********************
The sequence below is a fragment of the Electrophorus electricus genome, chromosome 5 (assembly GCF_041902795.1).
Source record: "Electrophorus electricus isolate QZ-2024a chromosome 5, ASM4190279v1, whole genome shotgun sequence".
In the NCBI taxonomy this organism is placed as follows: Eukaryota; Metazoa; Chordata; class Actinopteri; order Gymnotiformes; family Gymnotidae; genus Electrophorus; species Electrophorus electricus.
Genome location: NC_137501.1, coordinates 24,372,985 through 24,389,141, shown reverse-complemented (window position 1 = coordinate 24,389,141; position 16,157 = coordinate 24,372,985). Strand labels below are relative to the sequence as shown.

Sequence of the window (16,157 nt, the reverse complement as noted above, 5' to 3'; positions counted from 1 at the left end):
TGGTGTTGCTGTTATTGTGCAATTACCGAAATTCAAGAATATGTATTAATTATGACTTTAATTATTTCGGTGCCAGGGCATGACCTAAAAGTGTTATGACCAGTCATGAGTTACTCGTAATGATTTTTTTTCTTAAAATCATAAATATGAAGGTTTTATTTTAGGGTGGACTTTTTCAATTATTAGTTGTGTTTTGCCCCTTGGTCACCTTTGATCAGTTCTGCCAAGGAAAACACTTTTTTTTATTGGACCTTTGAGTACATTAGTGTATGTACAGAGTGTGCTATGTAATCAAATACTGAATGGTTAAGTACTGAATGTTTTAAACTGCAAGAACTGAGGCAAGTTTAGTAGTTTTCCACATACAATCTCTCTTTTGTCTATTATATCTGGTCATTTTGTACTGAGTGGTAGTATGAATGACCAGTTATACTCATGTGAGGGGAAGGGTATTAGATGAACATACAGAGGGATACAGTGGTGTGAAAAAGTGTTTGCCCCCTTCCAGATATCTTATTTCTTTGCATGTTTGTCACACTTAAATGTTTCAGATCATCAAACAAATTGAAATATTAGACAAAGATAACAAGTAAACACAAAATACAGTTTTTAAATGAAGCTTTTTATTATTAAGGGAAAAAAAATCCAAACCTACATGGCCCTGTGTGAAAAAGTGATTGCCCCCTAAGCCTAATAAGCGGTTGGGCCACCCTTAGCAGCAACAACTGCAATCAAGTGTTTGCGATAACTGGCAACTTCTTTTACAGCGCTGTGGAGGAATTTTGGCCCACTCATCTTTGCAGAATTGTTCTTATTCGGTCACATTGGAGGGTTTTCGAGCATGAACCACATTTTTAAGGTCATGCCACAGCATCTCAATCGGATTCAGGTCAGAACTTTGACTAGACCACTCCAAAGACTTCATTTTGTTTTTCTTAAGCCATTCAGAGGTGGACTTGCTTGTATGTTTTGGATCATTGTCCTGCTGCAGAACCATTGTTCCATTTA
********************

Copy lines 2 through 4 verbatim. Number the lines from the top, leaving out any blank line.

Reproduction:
Source record: "Electrophorus electricus isolate QZ-2024a chromosome 5, ASM4190279v1, whole genome shotgun sequence".
In the NCBI taxonomy this organism is placed as follows: Eukaryota; Metazoa; Chordata; class Actinopteri; order Gymnotiformes; family Gymnotidae; genus Electrophorus; species Electrophorus electricus.
Genome location: NC_137501.1, coordinates 24,372,985 through 24,389,141, shown reverse-complemented (window position 1 = coordinate 24,389,141; position 16,157 = coordinate 24,372,985). Strand labels below are relative to the sequence as shown.